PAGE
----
Nicole: “Last year, my sister-in-law recommended the Jess Lively podcast to me. She interviews creative people about their businesses and lives. They discuss “living from values” and “values-based intentions,” and I began to think about my values and what I would do if I could do anything to make a difference in the world. One of the people she interviewed in the podcast was Pat Flynn, an internet entrepreneur and fellow podcaster. I began listening to his podcast about blogging and online businesses. At this same time, I was teaching family history classes twice a week at church – one for Sunday School and another for the community. It was exciting to connect with beginning family historians! I loved it. Teaching and family history – two of my passions coming together!”
“I decided to try blogging about family history. I had always wanted to do it, and I knew that if I didn’t start now, I never would. Next I had to figure out the focus of the blog. I wanted to write helpful family history articles, but wasn’t sure what to focus on. I researched a lot of other family history blogs and tried to think of my strengths. I asked my mom to contribute to the blog as well, and together we began to figure out our audience. We realized that much of our experience had to do with helping our friends at church, so we decided to include LDS ideas. We also had experience introducing family history to kids and teens, so we added that category. I enjoy creating charts and books, so that became another one of my focuses. Now our main categories are: Creating and Sharing Family History, Research Tips, and LDS family history. I also write a weekly roundup of helpful articles around the web that fall under these categories. We want to include everyone in the love of family history!”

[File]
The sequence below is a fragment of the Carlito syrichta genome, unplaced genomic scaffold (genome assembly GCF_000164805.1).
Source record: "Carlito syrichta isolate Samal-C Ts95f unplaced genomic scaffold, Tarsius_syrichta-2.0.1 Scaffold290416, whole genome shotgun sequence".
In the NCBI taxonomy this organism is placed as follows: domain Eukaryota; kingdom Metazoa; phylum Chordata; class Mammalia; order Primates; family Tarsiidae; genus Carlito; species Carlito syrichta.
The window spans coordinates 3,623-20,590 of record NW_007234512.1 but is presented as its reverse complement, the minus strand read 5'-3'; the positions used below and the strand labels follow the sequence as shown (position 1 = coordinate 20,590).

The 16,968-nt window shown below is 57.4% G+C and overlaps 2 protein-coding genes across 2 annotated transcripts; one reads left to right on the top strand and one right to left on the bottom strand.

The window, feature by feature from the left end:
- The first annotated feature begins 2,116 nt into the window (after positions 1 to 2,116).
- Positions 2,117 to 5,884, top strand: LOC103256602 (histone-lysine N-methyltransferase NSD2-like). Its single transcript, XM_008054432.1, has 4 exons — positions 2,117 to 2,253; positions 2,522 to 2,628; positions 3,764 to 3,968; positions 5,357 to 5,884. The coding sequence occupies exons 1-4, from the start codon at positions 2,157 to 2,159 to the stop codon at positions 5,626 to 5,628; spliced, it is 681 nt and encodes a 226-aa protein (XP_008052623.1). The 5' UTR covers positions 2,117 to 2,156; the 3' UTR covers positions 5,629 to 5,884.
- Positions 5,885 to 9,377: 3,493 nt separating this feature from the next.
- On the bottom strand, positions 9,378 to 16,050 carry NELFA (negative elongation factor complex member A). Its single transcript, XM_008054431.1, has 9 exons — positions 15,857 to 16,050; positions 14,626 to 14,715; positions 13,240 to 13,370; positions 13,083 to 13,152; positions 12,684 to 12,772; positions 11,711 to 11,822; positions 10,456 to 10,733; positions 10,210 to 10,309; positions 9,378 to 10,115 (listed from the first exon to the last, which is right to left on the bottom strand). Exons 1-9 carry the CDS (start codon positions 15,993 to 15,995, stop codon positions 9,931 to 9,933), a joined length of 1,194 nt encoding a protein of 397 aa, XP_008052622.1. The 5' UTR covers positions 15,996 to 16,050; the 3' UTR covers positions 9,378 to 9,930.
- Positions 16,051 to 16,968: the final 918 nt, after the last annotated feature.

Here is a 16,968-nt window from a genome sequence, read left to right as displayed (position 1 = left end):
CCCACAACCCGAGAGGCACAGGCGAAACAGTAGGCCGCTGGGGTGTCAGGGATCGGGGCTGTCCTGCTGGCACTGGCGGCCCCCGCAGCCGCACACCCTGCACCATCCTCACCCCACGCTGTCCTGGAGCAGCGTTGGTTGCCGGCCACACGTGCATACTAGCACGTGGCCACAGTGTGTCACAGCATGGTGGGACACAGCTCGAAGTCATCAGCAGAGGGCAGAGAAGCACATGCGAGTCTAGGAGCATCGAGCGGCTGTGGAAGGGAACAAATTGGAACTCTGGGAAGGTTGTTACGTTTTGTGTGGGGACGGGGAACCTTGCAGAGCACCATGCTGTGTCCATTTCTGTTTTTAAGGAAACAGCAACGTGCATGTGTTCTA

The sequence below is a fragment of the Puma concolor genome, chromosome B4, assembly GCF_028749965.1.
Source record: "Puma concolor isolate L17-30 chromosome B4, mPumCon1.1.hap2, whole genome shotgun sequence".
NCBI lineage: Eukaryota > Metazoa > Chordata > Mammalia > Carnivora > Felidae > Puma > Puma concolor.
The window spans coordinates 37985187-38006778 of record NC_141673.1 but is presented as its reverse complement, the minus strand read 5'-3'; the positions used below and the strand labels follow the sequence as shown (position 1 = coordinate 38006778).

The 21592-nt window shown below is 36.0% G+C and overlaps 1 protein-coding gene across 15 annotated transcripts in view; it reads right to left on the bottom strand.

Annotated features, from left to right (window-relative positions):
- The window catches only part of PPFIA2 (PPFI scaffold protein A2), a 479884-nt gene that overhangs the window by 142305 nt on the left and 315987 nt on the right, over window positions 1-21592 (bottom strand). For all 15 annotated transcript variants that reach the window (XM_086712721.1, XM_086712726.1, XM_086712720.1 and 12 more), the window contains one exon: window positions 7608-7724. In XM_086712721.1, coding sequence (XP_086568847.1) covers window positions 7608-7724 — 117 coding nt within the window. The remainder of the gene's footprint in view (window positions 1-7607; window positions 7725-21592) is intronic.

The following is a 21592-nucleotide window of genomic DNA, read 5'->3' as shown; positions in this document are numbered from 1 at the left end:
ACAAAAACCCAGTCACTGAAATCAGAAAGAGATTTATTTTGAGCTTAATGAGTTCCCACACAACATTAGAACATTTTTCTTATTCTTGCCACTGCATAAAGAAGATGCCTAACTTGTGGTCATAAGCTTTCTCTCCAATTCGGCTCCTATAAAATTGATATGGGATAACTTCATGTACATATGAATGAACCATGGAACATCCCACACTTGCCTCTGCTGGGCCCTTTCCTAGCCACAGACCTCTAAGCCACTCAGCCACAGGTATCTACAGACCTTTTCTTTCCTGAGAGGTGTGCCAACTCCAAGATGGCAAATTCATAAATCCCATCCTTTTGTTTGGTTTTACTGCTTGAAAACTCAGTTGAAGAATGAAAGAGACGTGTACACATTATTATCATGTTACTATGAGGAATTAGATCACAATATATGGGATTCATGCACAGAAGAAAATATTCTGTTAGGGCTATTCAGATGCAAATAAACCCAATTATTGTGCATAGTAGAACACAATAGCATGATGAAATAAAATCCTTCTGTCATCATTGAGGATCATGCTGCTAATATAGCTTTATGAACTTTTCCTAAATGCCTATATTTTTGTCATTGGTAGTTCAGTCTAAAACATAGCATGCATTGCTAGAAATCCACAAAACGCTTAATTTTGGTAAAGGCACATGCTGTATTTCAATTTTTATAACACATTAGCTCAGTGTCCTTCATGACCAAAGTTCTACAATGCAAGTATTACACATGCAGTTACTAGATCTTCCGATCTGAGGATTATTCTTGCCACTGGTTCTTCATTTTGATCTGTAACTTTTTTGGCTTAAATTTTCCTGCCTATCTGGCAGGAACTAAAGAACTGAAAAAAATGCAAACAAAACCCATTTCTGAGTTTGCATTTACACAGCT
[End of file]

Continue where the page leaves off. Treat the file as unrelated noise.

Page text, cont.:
How did you choose the name for your blog?
Nicole: “I wanted our domain name to be short, easy to type, and include the feeling of family connection that we feel to our ancestors. My husband helped me brainstorm several ideas including grandma’s trunk and hope chest. Then I remembered a fun project my craft group and I did to make family photo pendants, and I decided on the name “Family Locket.” It reminds me of keeping ancestors close to the heart.”